This is excellent background for everyone to understand how we got
here, how bad it is, and what actions could help going forward.

Saturday, October 04, 2008

You Too Can Debate. You Betcha!

Voodoo Donuts

I tend to stay away from Voodoo Donuts. But I dashed into Coffee Time on NW 21st yesterday to get out of the rain, and there they were in the case. Just above a tray of so-called healthy, peanut-cranberry "cookies". If you've never had the pleasure of a Voodoo donut...

They are kind of the culinary equivalent of that Neil Young performance I just blogged about. Coffee Time's a good place though, in spite of some of their choices in pastries and cookies.

Worst. Idea. In. Music. Ever.

I'm crazy about the Beatles and really like Neil Young. However will I ever be able to remove this performance from the recesses of my mind? Ever?

Oh dear.

Friday, October 03, 2008

Fools Errand

Says the Motley Fool...

"The genius financial products that kept your eyes deep in Cristal and
vacation homes nearly caused the global financial system to seize up."

(via Steve Dekorte... http://www.dekorte.com/blog/blog.cgi?do=item&id=3619)

But, hey. There's still time for the whole system to seize up. $700b
is just used grease to try keeping the gears spinning a while longer.

Oh, yeah. Anyone thinking this is going to do any significant, lasting
good doesn't understand:

* the financial system (which I *don't*), or...
* how the US Congress works (which I *do*, sorta-kinda)
* human nature (ditto).

How Oregon voted in the massive debt giveaway

It's about time to get rid of Wu anyway. Now that he's voted yea on
the bailout, all the more reason.

Defazio and Blumenauer vote no. Thanks for trying!


You're Darn Right

Tim Riley, funniest newsman on the planet after Jon Stewart...

"84% said Palin did better than expected.

"Yur darn right," "Doggone it," "say it isn't so Joe," "Ya" instead of
you were just of few of the folksyisms used by Palin to appeal to the
Tonya Hardening crowd. It had no substance. Therefore, it worked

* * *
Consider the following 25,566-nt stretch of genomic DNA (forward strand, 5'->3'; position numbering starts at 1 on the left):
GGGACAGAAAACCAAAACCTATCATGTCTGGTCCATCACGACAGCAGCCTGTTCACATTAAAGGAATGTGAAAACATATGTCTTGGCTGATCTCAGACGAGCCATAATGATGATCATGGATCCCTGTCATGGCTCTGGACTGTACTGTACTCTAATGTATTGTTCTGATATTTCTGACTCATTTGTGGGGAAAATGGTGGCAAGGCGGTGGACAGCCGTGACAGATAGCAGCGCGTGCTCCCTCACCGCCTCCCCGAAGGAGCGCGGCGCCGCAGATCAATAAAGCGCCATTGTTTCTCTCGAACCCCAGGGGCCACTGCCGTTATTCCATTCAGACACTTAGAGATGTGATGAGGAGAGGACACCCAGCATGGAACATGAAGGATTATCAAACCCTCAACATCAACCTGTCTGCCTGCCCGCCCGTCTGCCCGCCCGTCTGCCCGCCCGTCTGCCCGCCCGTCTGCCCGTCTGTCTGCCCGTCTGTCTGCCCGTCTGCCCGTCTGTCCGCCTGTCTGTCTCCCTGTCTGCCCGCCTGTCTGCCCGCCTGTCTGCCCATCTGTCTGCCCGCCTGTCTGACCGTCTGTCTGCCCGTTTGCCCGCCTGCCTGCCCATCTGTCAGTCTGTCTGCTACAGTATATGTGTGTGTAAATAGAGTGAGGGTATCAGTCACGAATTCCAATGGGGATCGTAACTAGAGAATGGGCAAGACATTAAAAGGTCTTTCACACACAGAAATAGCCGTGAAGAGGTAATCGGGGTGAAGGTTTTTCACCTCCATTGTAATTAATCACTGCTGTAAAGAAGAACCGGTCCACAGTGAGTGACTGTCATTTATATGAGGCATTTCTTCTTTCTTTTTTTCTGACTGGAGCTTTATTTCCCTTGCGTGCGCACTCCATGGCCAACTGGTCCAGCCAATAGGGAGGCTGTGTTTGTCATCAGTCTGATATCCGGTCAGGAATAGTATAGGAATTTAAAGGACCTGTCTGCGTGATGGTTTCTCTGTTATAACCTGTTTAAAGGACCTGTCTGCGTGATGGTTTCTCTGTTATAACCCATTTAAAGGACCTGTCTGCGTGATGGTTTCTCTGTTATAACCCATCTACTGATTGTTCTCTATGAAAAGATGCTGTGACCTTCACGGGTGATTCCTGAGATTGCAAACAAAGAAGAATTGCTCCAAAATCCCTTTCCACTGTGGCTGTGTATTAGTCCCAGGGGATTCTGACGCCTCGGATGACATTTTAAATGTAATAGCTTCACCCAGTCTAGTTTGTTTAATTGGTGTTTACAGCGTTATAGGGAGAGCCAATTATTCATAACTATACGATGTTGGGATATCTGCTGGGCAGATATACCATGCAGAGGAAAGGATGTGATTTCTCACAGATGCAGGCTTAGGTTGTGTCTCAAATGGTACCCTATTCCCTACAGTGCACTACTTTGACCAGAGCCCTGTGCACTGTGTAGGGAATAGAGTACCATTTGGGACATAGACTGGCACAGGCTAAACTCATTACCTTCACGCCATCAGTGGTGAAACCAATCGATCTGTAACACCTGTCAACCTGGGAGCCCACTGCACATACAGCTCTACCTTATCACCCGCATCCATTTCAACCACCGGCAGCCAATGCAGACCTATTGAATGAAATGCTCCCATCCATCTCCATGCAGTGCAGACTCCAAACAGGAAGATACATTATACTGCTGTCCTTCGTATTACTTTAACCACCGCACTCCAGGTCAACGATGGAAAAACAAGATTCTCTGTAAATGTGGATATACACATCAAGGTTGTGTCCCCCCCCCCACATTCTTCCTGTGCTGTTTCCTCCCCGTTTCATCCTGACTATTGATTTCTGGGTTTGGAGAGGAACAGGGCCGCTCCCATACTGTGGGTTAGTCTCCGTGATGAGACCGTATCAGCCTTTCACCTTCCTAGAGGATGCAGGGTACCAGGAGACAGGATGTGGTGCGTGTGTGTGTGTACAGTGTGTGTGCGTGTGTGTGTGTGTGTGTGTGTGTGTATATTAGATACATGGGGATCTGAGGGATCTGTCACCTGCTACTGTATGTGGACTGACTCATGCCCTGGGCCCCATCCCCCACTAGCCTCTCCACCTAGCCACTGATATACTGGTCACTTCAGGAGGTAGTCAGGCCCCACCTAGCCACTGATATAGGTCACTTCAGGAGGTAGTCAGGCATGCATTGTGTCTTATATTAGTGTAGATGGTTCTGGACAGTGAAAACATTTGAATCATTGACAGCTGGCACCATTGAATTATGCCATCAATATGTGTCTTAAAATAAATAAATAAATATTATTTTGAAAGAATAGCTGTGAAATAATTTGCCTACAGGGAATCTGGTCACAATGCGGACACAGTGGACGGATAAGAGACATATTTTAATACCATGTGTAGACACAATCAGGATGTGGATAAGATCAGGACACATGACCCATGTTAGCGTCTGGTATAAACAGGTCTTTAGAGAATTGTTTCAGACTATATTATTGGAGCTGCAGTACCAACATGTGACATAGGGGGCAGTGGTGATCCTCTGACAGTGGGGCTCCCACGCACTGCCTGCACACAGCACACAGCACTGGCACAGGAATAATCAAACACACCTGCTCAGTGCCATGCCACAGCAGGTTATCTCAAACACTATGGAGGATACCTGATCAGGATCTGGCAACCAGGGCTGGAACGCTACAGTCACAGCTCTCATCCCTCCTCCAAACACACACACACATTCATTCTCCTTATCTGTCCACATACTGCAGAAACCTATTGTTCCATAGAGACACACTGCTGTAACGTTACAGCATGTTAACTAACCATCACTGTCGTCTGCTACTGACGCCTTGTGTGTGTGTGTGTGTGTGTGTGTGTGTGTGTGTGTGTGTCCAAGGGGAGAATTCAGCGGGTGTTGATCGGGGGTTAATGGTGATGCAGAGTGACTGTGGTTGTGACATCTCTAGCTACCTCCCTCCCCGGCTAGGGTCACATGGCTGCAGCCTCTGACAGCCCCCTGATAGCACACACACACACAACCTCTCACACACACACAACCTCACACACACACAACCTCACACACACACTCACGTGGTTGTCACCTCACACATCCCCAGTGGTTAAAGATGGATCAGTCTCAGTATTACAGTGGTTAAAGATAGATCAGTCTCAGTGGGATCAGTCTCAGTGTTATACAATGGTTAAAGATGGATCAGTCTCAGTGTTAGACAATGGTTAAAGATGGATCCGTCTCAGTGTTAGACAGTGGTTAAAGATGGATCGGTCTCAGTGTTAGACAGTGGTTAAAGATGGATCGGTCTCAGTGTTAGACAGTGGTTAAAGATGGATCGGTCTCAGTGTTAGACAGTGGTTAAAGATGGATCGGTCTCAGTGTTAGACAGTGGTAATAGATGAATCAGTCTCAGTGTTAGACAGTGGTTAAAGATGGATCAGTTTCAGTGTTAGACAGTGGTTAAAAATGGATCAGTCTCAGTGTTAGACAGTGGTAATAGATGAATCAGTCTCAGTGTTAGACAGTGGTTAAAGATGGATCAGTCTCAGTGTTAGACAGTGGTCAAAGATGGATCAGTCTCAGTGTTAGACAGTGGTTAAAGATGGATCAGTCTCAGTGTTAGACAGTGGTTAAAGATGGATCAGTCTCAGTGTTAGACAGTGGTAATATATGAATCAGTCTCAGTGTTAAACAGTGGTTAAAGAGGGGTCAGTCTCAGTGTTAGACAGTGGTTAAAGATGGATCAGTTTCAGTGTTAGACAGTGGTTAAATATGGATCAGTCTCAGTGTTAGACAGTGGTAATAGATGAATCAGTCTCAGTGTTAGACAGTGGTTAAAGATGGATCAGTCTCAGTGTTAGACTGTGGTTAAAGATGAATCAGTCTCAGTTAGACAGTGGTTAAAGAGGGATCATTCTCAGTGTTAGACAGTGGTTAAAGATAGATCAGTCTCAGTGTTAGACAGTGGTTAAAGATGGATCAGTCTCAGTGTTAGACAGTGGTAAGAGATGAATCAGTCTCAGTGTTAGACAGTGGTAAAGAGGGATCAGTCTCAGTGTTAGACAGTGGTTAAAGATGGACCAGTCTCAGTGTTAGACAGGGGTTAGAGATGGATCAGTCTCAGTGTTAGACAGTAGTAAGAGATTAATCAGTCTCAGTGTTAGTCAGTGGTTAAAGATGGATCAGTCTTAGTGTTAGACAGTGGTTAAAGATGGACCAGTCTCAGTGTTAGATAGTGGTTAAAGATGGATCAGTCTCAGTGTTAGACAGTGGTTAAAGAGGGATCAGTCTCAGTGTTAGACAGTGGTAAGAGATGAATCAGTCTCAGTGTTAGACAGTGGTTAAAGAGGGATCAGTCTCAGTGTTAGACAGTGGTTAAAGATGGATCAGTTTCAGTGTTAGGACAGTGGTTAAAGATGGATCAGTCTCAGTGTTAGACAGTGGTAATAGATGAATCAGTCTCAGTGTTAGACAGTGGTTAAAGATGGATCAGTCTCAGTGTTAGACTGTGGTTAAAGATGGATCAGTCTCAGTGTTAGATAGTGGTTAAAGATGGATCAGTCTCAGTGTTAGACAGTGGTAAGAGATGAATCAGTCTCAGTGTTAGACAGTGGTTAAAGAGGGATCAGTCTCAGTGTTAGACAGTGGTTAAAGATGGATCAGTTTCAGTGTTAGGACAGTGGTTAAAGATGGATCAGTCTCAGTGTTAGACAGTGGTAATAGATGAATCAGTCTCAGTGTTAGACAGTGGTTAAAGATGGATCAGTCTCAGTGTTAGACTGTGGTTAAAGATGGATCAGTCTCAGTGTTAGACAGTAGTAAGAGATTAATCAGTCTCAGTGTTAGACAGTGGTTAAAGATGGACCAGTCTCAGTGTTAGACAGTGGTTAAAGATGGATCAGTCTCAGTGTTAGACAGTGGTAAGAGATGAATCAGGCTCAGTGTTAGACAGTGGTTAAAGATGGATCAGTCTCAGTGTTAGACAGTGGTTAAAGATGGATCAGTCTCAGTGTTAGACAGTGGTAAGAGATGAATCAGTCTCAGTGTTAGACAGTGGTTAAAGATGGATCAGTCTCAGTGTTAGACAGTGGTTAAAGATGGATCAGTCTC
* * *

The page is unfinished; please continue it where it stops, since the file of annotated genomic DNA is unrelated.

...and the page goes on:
flawlessly as planned. Her base ate it up like a heapin' bowl of
mashed 'taters.

Proving one needent wear red high heels to run a household, modern man
Joe Biden teared up like a woman."


What's On The Cloud Vs. What The Cloud Is On

No one but Microsoft would *run* their cloud on Windows. That's a big
distinction. Amazon will run Windows for you. On their
non-Windows-based cloud.

Meanwhile Microsoft will come up with a new OS for their cloud. Will
that be for everyone's cloud. Or just their cloud? Is this another
attempt to carve out a proprietary product that no one else can
(easily) emulate? As in "my code is written for Microsoft's
proprietary Windows Cloud OS. It won't run on the Windows Server that
Amazon supports."


Wednesday, October 01, 2008

This Is Science

""When I teach about messenger RNA carrying information from the cell
nucleus to sequence enzyme production," Borass added, "I could care
less what you feel about it. I want you to learn it. The issue is how
well does theory account for observable phenomena and so far nothing
better than evolutionary science has emerged to explain biological


What About The Whips

Phil Windley...

"I'm not much of a conspiracy theorist, but I find it hard to believe
that Pelosi is stupid or naive. That leaves me wondering why this came
up for a vote today if she thought it would lose."


I'd say she either knew it would lose (if so, good for her) or she
thought the vote would pressure enough fence sitters to land on the
yea side.

I'm not sure why Phil's putting this all on the Dems though. There
were more Republicans voting no than Dems. And there are majority and
minority whips whose job it is to ensure they have the votes from
their own members.

Either way though, good for each of them for voting no.

At Least REST / Atom Is Now A Marketing Ploy?

Roy Fielding...

"REST (as in Representational State Transfer), happens to be defined
by my dissertation. I am getting tired of big companies making idiotic
claims about REST and their so-called RESTful architectures. The only
similarity between CMIS and REST is that they both have four-letter

REST is an architectural style, not a protocol, and thus announcing it
as a protocol binding is absurdly ignorant behavior for a group of
technology companies. The RESTish protocol binding actually being
proposed by CMIS is AtomPub, or at least it would be if not for the
huge number of unnecessary protocol extensions that tunnel the Web
Services interface through fake-Atom and fake-HTTP... Are there any
REST constraints that this binding doesn't violate?...

It is obvious that the SOAP binding was designed first and the AtomPub
binding added for marketing reasons."


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About Me

Portland, Oregon, United States
I'm usually writing from my favorite location on the planet, the pacific northwest of the u.s. I write for myself only and unless otherwise specified my posts here should not be taken as representing an official position of my employer. Contact me at my gee mail account, username patrickdlogan.